Good morning. This is computer support inc.
Can I help you?
Befuddled PC users flood phone help lines,
and no questions seems to be too basic ....
The exasperated help-line caller said she couldn't get her new Dell computer to turn on. The technician made sure the computer was plugged in and then asked the woman what happened when she pushed the power button.
"I've pushed and pushed on this foot pedal and nothing happens," the woman replied. "Foot pedal?" the technician asked. "Yes," the woman said, "this little white foot pedal with the on switch." The "foot pedal," it turned out, was the computer's mouse, a hand-operated device that helps to control the computer's operations.
One woman called Dell's toll-free line to ask how to install batteries in her laptop. When told that the directions were on the first page of the manual, says Steve Smith, Dell director of technical support, the woman replied angrily,"I just paid $2,000 for this damn thing, and I'm not going to read a book."
A customer called Compaq's help center in Houston, Texas, who said her brand new Contura would not work. She said she had unpacked the unit, plugged it in, opened it up and sat there for 20 minutes waiting for something to happen. When asked what happened when she pressed the power switch, she asked, "What power switch?"
Another customer called to complain that "The cup holder has broken off my computer. I want a replacement, there still warranty on my machine!" The support technician, completely fazed, asked him "excuse me, did you say cup holder?"
"Yes, it's a little tray, that comes out of the computer and where you can place your cup of coffee. It broke of yesterday. It's a bit of a flimsy thing and I want you to tell me how to proceed to get it repaired".
"Yes, now let us see. Did this thing come as a promotional gift with your PC", the technician asked, "does it have a label or does it say anything on it?"
"Oh, not much", the customer replied, "just the words 20x."
At this point, the technician had to mute the phone. The customer, it turned out, had taken his CD ROM drive for a cup holder.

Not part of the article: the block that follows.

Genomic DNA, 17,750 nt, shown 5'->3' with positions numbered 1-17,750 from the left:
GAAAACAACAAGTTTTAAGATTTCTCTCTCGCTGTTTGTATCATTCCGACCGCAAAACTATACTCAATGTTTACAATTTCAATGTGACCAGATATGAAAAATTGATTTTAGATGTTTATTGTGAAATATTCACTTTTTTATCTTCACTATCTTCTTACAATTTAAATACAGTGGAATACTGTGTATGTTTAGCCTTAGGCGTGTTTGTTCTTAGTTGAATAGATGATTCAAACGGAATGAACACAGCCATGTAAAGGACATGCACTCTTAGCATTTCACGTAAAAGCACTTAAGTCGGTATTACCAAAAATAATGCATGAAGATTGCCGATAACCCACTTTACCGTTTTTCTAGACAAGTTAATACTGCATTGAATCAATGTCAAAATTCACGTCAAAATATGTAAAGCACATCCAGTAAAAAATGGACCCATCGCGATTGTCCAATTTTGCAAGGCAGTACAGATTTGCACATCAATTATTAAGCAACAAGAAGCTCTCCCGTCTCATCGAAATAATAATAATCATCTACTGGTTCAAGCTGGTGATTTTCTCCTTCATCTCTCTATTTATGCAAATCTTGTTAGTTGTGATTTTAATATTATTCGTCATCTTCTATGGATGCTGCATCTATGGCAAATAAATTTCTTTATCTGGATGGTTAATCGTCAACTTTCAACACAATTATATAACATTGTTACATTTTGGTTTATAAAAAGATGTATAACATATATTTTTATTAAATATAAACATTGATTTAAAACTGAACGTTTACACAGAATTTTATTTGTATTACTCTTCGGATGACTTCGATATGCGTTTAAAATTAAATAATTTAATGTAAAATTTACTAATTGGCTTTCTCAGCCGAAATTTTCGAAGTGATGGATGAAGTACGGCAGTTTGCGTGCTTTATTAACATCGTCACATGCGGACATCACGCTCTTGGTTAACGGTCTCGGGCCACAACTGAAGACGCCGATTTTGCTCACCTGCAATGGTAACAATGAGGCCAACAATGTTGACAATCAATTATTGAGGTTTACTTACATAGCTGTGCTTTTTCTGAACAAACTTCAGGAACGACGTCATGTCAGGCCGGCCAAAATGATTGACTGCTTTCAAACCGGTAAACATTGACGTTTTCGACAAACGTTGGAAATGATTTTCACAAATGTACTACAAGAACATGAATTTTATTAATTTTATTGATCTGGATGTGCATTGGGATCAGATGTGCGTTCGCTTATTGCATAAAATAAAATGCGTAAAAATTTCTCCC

So many people have called to ask where the "any" key is when "Press Any Key" flashes on the screen that Compaq is considering changing the command to "Press Return Key."
One customer complained that her mouse was hard to control with the "dust cover" on. The cover turned out to be the plastic bag the mouse was packaged in. Dell technician Wayne Zieschang says one of his customers held the mouse and pointed it at the screen,all the while clicking madly. The customer got no response because the mouse works only if it's moved over a flat surface.
A customer was having trouble reading word-processing files from his old diskettes. After troubleshooting for magnets and heat failed to diagnose the problem, he was asked what else was being done with the diskette. The customer's response: "I put a label on the diskette, roll it into the typewriter..."
Another customer dutifully complied with a technician's request that she send in a copy of a defective floppy disk. A letter from the customer arrived a few days later, along with a Xerox copy of the floppy.
And at Dell, a technician advised his customer to put his troubled floppy back in the drive and "close the door." Asking the technician to "hold on," the customer put the phone down and was heard walking over to shut the door to his room. The technician meant the door to his floppy drive.
The software inside the computer can be equally befuddling. A Dell customer called to say he couldn't get his computer to fax anything. After 40 minutes of troubleshooting, the technician discovered the man was trying to fax a piece of paper by holding it in front of the monitor screen and hitting the "send" key.
No realizing how fragile computers can be, some people end up damaging parts beyond repair. A Dell customer called to complain that his keyboard no longer worked. He had cleaned it, he said, filling up his tub with soap and water and soaking his keyboard for a day, and then removing all the keys and washing them individually.
Computers make some people paranoid. A Dell technician, Morgan Vergara, says he once calmed a man who became enraged because "his computer had told him he was bad and an invalid." Mr. Vergara patiently explained that the computer's "bad command" and " invalid" responses shouldn't be taken personally.
An IBM customer phoned in because he had problems installing some new software. "I inserted the first diskette like it says on the sheet. When it said I should insert the second floppy, I did so, even though it was not easy. Now I'm asked to put in the third one, but I can't put it into the drive. There's no more room!"
I was working for a bigger company when another guy in our (computer) department came into my office in hysterical laughter. He told me he had just fielded a question from a woman whose department had gotten PCs installed two months previously. (Not by our group, we wrote software.)
She told him her problem, and he figured out that a few files were lost from a floppy disk. "Do you make backups?" he asked hopefully.
"Oh, yes, we were instructed to copy all of our data disks every day."
"Well, put the backup copy in the computer, and I'll show you how to restore the files."
"You mean put it in the printer?"
"Huh? Put it in the disk drive."
"How am I going to do that?"
You see, each night they used a Xerox machine to copy their disks, and neatly stored the pictures of each disk in a filing cabinet. My response was to suggest that we fax them a new copy of their disk.